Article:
Tuesday, June 26, 2012

BAPM (Bay Area Prototype Modelers) - 2

I wanted to add a few model photos to my previous post about the BAPM event on June 23. These are only a few of the models I admired and photographed. Three other people, Rob Sarberenyi, Harry Wong and Cyrus Gillespie, all took more extensive photos, so if you want to see more comprehensive coverage of the model displays, their photo sets are at, respectively: http://www.pbase.com/espeef5/bapm_meet_2012 (Rob); http://www.pbase.com/tracktime/bapm2012 (Harry); and http://www.pbase.com/cg_shops/bapm_2012 (Cyrus).

     As I mentioned in the first post on BAPM (which you can view at: http://modelingthesp.blogspot.com/2012/06/bapm-bay-area-prototype-modelers.html ) there was a good crowd all day, circulating among the displays and schmoozing in the aisles. I really liked seeing Paul Chandler’s method for building lumber loads in an efficient manner (I won’t go into it here because it may be appearing in the Southern Pacific Society’s magazine Trainline). Here is a flat car with two of Paul’s lumber stacks:

Notice the markings crayoned onto the loads, a familiar sight on the prototype. The car carries the SP Society’s 1949 bulkheads.
     I really liked Mike Faletti’s Milwaukee mill gondola, modified from the recent Athearn offering, with terrific representation of rust on the interior. The photo conveys the overall impression, but in person it was extremely realistic.

Dave Pires showed some nice open-car loads, pipe and so forth, and here is just a sample of what was there:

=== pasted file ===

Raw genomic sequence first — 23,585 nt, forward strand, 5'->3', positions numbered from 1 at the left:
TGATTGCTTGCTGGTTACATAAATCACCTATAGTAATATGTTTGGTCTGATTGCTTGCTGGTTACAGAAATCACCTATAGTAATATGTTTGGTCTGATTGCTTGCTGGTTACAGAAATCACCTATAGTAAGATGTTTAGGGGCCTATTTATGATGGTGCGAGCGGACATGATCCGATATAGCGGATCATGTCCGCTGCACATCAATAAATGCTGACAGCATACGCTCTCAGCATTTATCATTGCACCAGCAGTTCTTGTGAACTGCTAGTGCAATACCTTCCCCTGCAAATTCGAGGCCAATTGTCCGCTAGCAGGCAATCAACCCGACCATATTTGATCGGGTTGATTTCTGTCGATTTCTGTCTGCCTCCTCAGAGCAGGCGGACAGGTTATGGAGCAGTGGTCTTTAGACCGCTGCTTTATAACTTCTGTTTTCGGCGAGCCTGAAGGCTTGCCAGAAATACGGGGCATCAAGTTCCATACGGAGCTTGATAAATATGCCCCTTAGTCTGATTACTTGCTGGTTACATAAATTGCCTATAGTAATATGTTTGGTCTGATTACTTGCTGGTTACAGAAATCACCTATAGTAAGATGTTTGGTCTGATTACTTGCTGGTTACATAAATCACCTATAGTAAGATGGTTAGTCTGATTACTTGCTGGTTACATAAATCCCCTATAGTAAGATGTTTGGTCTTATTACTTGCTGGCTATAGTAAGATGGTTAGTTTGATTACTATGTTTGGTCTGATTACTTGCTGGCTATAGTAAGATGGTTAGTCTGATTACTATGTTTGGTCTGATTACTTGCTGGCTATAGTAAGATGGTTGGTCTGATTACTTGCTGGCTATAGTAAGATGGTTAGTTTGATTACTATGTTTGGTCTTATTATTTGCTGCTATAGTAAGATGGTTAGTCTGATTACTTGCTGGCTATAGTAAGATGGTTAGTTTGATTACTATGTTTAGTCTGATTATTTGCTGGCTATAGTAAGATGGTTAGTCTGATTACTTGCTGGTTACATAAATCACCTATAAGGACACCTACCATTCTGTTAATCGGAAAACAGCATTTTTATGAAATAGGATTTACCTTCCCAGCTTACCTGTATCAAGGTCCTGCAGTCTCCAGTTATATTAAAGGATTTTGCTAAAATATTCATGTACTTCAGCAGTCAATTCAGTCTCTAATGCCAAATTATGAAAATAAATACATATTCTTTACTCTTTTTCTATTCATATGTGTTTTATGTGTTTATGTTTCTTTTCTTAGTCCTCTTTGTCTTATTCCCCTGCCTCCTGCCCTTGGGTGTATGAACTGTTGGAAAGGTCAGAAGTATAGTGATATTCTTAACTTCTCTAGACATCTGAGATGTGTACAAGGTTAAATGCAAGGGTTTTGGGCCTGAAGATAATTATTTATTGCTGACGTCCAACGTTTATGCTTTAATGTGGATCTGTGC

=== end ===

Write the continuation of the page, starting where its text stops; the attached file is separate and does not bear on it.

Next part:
Harry Wong had an in-progress SD9 to show, and I wanted to include this as a representative of what many modelers do at RPM meets: bring in-progress models. Such models are of course most revealing in that they show all the detail parts and modifications which have been made (so far) to the base model. (Click to enlarge.)

     Tim Keohane has been duplicating prototype graffiti on modern freight cars for some time. He showed a number of fine examples, in each case with the prototype photo right next to the model. I will just show one example, from an Athearn kit:

Finally, I wanted to show one of the few non-HO scale models displayed (the paucity of N scale was especially surprising). This is Bo Liljeberg’s O scale hopper, built from a Henry T Productions epoxy kit.

     This small sampling can only suggest the richness of the entire display, and if you want to see more, I urge you to visit any of the three links provided in the first paragraph at the top of this post, where very many more photos are available.
Tony Thompson

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